Robin A. Brace puts it this way;” Christians really need to understand that the Bible contains different genres of writing and that discretion needs to be used when assessing correct interpretation”. Now let’s apply this found knowledge and see how it works in the text mentioned above.
The book of Hebrews though authorship disputed (but I opine is a Pauline epistle) is dated between 64-65AD just before the final pastoral epistles of Titus, I & II Timothy. This book possesses a great deal of apostolic and apologetic writings and addressed primarily to Jewish Christians. These believers certainly had a background in Old Covenant observances and Paul writes to them explaining how Christ now ‘super-ceded’ all the old regulations which they were accustomed to and quite familiar with. These Hebrew believers are tempted to disown their faith and are beginning to doubt the authenticity of the Messiah, Jesus the Christ; of whom they were promised an earthly Kingdom yet they now have to share in the reproach of a suffering and crucified Messiah. To the best of their knowledge, most of their Jewish countrymen had rejected this Messiah so what’s the point continuing in this new Faith offered them in place of Judaism. A.M Stibbs puts it this way;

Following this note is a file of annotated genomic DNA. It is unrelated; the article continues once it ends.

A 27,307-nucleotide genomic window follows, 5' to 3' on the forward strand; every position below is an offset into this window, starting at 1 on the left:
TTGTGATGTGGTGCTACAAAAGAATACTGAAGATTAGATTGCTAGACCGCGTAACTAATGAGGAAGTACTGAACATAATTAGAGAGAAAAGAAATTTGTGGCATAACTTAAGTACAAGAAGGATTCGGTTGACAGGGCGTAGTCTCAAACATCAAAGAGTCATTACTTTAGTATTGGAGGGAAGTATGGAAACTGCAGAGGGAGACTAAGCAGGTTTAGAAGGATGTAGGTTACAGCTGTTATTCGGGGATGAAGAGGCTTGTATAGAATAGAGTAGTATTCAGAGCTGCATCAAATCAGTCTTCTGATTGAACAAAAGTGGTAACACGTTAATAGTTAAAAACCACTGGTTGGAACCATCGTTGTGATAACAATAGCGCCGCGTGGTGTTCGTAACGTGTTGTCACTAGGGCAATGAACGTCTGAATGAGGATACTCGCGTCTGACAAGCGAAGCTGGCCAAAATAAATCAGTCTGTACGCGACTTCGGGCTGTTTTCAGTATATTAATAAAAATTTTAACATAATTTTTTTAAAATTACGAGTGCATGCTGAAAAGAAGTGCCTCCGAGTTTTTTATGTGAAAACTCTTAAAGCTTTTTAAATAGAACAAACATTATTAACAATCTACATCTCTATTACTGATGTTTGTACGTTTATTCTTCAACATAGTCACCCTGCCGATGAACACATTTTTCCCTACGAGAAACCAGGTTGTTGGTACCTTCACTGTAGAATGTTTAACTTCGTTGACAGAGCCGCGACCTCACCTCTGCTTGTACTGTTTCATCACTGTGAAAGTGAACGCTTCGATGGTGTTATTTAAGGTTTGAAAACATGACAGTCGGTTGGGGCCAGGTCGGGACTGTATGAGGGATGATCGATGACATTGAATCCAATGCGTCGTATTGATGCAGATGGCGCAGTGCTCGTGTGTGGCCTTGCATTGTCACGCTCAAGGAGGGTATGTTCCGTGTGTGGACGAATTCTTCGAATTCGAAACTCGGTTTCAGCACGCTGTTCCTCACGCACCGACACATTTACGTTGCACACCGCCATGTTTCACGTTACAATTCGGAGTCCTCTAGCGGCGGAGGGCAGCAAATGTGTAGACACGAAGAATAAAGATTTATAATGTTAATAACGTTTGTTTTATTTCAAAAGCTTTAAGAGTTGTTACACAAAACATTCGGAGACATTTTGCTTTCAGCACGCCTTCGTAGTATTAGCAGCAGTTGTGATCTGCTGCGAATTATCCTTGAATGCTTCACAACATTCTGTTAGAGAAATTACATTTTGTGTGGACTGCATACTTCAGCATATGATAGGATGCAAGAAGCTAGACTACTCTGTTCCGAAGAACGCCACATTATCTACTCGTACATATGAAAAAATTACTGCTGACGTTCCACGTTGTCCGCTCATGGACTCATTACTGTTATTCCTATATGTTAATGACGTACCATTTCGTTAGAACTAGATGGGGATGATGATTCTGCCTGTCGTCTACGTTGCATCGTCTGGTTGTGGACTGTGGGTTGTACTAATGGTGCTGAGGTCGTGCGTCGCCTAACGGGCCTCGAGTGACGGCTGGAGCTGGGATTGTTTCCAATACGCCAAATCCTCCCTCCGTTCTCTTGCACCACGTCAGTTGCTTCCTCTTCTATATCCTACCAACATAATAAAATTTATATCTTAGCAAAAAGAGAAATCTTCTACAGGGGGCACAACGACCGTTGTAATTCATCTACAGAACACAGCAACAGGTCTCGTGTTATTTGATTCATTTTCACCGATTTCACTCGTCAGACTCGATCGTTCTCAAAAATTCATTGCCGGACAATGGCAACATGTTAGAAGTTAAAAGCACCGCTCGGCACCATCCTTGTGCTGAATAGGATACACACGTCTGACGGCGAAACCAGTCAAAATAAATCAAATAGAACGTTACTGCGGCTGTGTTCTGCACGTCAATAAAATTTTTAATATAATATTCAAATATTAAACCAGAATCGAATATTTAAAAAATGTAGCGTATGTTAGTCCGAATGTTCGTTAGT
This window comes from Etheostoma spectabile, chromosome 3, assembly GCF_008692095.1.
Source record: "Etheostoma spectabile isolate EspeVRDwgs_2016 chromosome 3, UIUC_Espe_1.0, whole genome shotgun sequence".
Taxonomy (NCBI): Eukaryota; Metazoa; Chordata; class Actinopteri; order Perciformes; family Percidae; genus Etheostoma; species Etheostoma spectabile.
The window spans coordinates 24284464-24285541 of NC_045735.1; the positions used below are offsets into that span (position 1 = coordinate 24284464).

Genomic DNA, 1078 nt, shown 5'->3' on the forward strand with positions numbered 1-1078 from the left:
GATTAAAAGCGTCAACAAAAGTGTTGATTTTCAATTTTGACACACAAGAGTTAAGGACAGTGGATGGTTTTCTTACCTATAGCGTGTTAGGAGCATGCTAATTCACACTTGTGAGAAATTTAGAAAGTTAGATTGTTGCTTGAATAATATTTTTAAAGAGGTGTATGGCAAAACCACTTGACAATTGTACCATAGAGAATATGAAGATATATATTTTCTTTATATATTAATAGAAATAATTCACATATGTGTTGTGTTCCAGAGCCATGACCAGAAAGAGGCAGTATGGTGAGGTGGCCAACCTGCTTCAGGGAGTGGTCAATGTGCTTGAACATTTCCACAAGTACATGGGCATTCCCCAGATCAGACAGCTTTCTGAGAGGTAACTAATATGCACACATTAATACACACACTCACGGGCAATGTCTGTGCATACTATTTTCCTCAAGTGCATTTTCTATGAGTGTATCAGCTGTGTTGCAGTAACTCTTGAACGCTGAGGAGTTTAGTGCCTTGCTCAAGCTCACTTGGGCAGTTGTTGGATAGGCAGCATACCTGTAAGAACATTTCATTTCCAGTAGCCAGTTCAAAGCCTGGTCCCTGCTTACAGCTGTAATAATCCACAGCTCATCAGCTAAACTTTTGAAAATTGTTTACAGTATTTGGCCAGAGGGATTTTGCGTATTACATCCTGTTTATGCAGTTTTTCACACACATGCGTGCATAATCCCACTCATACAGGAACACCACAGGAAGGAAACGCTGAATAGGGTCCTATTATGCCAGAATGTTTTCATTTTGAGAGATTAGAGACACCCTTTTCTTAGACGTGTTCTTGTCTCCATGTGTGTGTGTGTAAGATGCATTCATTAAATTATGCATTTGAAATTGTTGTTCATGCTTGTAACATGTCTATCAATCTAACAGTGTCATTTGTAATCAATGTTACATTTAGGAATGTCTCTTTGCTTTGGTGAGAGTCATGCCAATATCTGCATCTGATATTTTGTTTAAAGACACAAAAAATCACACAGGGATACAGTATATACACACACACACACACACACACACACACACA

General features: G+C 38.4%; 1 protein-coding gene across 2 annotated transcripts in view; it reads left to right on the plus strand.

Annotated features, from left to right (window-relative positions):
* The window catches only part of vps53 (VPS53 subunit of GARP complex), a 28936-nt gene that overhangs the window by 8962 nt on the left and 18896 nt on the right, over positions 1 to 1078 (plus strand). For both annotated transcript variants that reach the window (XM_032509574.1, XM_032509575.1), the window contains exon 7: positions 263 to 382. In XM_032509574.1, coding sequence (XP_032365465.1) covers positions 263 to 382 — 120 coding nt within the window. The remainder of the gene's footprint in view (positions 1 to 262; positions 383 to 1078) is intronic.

“...Continued attachment to it (belief in the Gospel) seemed only to involve them in sharing the offensive reproach of a suffering and crucified Messiah and in having to face the increasing prospect of violent anti-Christian persecution. It may well be, therefore, that they were being seriously tempted to disown Jesus as the Messiah and to go back to re-embrace the visible and preferable good which Judaism still seemed to offer to them. That it was Judaism (or even a syncretistic neo-Judaism) which thus attracted them afresh as preferable to Christianity seems confirmed by the obvious way in which the writer sets himself from the first to demonstrate the superiority of the new covenant over the old, and to set forth particularly the outstanding excellence of Jesus, the Son of God, as compared with the prophets and angels, leaders and High Priests, who functioned in the old economy. So he shows that, while the old order was imperfect and provisional, Christianity brings perfection (7:19), and perfection which is eternal (5:9. 9:12, 15. 13:20).” Fast forward to Vs 10, Paul begins to build his argument and reveals some exciting truths about Jesus’ sacrifice (It was once and for all vs. 10) and contrasts it, with what was of old ministered by priests which could never take away sins nor guilt (vs. 11). Paul continues to build his argument and inserts in vs. 16-17 about how God through the new covenant will not remember sins any longer and that where remission of these (of what? I always encourage readers to ask questions as they read. Twill help you find answers more quickly) ans: vs. 17 (sins and iniquities). So where there is remission of sins and iniquities, there is no more offering of sin. Remember in Chapter 9:22; Paul unequivocally outlines that “without the shedding of blood, there is no remission for sins”. Thank God, His blood that was shed was enough sacrifice and because of that we must have confidence to enter into the Holiest. Having considered the revelations about the one true sacrifice offered once and for all, the apostle then makes his point in vs. 23-25 of which he had been building us to all this while and says;